Discover and read the best of Twitter Threads about #historykethread

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#HistoryKeThread After Britain and Oman had signed the Moresby Treaty in 1822, two British ships under the command of Captain William Fitzwilliam Wentworth Owen were dispatched to the Indian Ocean to survey the East African coast and Arabia.
The captain's mandate was to monitor and stamp out any slave trade activity in the region. Owen was a man so fervently committed to the cause of ridding the world of slavery that he sailed to Muscat on his ship, HMS Leven, to harangue Seyyid Said about the horrors of slave trade.
The other ship under his command, HMS Barracouda, paid a visit to Mombasa to stock up on supplies. The Barracouda sailed into Mombasa harbour on December 4th 1823.
Read 25 tweets
#HistoryKeTrivia #HistoryKeThread Many of you will know that the East African Standard is Kenya’s oldest newspaper, having been founded in 1902.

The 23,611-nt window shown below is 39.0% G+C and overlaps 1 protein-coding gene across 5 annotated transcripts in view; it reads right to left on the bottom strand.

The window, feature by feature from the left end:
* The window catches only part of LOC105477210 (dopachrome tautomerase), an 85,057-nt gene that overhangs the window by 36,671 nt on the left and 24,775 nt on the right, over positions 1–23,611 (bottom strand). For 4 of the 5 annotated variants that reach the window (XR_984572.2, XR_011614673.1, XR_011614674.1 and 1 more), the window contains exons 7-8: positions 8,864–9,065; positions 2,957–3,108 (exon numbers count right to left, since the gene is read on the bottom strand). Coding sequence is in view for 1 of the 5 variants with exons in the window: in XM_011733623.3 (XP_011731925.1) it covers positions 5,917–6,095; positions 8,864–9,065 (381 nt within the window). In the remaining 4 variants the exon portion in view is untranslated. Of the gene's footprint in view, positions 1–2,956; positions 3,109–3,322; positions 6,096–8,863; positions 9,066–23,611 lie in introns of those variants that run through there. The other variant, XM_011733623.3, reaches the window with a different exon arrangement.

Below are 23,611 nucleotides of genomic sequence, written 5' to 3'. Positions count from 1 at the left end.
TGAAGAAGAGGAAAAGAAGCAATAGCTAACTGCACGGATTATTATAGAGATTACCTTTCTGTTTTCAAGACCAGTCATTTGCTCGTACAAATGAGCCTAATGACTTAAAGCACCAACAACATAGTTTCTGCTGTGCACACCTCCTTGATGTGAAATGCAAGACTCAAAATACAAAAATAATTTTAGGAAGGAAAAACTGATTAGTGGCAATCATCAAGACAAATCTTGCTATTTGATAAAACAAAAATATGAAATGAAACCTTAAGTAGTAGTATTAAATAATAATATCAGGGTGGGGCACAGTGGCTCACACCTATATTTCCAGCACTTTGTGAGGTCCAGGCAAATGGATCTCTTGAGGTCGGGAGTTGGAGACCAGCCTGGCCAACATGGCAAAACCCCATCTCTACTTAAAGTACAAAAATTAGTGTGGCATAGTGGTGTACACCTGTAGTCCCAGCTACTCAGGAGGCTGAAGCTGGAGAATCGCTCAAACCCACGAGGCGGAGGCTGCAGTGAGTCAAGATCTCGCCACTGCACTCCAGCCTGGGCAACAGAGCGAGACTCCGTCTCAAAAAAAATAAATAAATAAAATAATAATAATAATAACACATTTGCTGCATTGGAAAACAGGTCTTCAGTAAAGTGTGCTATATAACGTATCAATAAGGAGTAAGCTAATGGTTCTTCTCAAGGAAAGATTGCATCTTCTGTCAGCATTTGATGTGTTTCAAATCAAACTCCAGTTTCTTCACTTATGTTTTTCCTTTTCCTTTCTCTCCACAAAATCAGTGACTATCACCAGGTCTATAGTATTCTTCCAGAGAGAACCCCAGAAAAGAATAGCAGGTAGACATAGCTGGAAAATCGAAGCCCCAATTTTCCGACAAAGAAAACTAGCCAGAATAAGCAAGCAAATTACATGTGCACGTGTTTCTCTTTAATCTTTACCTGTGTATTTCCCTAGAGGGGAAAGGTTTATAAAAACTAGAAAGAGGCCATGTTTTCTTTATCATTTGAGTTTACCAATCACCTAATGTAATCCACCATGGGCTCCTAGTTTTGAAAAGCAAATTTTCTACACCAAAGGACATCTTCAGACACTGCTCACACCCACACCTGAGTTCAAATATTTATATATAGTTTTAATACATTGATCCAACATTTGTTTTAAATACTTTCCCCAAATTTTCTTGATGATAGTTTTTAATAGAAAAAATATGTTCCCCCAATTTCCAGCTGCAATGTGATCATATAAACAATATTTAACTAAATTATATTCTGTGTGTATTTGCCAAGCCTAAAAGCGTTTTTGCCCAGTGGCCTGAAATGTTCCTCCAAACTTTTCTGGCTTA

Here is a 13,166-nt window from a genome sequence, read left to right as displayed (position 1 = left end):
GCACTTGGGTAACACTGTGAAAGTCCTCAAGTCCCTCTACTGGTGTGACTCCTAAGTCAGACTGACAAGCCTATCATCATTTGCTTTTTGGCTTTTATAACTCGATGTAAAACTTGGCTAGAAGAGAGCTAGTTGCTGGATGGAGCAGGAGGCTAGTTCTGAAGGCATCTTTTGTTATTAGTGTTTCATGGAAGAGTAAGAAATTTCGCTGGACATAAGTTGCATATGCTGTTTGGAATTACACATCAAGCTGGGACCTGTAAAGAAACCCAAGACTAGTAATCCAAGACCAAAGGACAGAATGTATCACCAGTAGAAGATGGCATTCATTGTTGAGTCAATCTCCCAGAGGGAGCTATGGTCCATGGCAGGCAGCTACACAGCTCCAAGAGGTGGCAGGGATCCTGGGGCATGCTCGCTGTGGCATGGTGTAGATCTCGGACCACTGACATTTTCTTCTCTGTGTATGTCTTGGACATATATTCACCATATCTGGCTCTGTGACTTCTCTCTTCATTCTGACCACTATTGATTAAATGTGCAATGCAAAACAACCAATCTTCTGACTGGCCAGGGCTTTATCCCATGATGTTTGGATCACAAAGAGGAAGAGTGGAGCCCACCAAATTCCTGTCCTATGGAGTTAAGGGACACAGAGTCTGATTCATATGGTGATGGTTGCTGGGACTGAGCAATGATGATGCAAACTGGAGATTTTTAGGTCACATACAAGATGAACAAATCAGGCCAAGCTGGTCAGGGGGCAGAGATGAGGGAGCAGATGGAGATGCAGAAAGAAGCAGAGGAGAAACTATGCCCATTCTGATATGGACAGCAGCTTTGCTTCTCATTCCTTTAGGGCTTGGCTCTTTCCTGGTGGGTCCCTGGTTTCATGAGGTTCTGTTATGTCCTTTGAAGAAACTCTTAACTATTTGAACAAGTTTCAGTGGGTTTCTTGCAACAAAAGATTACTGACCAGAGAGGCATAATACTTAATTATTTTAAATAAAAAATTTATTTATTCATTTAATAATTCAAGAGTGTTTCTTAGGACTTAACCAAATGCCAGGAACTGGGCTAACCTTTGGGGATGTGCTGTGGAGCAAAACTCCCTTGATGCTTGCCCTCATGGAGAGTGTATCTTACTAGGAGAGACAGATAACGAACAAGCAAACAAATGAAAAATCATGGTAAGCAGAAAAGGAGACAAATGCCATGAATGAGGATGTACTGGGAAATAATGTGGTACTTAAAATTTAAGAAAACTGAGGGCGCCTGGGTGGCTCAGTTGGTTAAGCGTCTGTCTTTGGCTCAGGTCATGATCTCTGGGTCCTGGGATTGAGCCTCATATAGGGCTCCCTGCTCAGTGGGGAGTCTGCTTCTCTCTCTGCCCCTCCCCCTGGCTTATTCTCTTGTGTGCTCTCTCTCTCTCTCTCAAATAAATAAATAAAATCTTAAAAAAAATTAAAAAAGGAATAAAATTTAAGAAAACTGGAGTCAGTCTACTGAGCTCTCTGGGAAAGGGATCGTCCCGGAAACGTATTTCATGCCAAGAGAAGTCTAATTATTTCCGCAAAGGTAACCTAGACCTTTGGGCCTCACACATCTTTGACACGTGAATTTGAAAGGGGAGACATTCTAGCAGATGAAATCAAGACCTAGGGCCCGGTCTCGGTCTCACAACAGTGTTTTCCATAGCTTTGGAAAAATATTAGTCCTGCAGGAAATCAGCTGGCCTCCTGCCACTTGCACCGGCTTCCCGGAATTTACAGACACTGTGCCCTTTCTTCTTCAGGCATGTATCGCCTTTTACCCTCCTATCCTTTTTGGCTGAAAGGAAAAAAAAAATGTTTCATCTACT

In those early 20th century years, there were also less known but fairly well acclaimed weeklies. We can tell you of two, both of which were interestingly founded not by Britons but Americans.
Globetrotter was one of them. Its founder and editor was one David Garrick Longworth.
Read 7 tweets
#HistoryKeThread: Then British Governor of British East Africa, Col. Sir James Hayes Sadler (2nd right), rides the train from Mombasa with his guest, Sir Winston Churchill (r), then Secretary of the Colonies, in 1907.
Sir Churchill, 33, had just begun his tour of East Africa.